postheadericon Village Considers Firearms and Bow Safety Law Changes

bowhunter1_120Village of Lansing Trustees set a public hearing for September 15th for the public to weigh in on adjustments to its firearms and bow safety law.  The Village has held a deer population control hunt each year since 2007.  If passed the law will make it easier to manage the official hunt.  Mayor Donald Hartill said the law will also bring Village code in line with changes in State hunting law.

"That avoids the drama we periodically have trying to get everybody on board," Hartill said.  "This is a way of easing that.  It also takes considerable load off of (Village hunt organizer Bernd Blossey)."

Until now state law has required that bow hunters stay at least 500 feet away from residences and other kinds of structures.  This year the distance was shortened from 500 feet to 150 feet.  Hartill said that will enable a wider opportunity for hunters who are approved to participate in the Village program.

In past years Blossey has gone from door to door to obtain written permission from landowners to allow Village approved hunters to hunt on their property for a single season.  A key piece of the new legislation states that once a property owner and his surrounding neighbors agree to allow a bow hunt on a parcel, that permission is granted until they explicitly revoke it.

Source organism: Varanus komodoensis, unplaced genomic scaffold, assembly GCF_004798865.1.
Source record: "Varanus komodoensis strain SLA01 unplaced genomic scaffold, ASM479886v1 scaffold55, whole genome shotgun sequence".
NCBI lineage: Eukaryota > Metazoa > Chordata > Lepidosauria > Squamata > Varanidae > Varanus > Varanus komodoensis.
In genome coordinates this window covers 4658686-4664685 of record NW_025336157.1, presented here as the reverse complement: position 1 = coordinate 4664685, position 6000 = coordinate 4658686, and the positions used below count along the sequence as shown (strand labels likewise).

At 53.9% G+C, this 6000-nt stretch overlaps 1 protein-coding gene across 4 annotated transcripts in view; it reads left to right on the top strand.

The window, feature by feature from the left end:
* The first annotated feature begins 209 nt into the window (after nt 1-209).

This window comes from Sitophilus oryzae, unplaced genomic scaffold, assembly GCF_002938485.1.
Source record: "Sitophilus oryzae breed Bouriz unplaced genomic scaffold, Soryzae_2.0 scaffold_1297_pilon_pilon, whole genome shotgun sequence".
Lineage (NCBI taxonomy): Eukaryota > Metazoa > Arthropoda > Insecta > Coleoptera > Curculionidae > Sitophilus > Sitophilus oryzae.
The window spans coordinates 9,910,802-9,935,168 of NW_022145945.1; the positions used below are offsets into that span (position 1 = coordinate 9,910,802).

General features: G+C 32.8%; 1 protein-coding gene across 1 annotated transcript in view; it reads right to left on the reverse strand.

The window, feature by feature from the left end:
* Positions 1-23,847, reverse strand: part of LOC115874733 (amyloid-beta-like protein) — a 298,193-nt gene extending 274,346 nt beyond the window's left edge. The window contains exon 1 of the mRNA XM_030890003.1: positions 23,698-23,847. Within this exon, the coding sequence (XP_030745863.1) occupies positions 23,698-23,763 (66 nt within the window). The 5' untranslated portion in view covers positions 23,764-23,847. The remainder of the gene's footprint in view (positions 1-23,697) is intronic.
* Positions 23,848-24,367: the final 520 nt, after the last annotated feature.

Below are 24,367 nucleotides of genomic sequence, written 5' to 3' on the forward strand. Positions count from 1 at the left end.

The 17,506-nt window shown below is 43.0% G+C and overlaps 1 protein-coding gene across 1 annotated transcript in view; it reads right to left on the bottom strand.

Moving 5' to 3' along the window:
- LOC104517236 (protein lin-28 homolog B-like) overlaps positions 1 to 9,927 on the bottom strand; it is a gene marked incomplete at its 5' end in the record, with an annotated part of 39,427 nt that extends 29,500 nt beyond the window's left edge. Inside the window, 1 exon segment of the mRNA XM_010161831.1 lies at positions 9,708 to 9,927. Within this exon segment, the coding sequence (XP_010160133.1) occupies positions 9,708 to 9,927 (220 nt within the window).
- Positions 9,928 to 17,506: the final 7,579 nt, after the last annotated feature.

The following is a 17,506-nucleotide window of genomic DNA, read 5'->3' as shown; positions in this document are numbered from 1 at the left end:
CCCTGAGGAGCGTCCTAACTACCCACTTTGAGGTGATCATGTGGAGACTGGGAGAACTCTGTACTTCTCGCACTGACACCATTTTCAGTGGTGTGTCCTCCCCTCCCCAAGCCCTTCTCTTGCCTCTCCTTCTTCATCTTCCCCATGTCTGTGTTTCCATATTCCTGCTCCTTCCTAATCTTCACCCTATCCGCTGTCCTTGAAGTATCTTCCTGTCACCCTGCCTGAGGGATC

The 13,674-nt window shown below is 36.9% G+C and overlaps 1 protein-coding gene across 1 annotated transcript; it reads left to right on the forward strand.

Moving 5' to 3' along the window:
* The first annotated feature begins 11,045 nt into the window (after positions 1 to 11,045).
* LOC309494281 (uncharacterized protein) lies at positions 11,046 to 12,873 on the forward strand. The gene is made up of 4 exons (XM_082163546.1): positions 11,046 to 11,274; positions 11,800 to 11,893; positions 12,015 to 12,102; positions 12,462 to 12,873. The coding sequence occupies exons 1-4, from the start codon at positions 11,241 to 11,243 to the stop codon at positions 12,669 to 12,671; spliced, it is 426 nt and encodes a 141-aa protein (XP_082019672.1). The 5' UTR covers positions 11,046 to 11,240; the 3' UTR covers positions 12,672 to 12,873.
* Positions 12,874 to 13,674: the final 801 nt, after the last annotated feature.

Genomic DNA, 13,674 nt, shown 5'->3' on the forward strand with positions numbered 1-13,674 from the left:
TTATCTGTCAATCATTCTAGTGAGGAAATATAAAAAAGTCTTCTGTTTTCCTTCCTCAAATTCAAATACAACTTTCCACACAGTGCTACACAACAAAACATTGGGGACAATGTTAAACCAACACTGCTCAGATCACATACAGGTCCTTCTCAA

Hartill said that the new language does not represent a major change to Village law.  Discharging any kind of firearm is prohibited in the Village.  Long bows and compound bows are allowed under certain conditions.  While there has been discussion about allowing crossbows for the past few years, the trustees have not acted to allow their use.

"It's an amendment to the Village firearms and bow safety law," he said.  "It enables us to carry out our controlled bow hunt.  The document has been updated to be consistant.  Longbows have been updated to be changed to compound bows.  We haven't decided what to do about crossbows."

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Mindy Dahl

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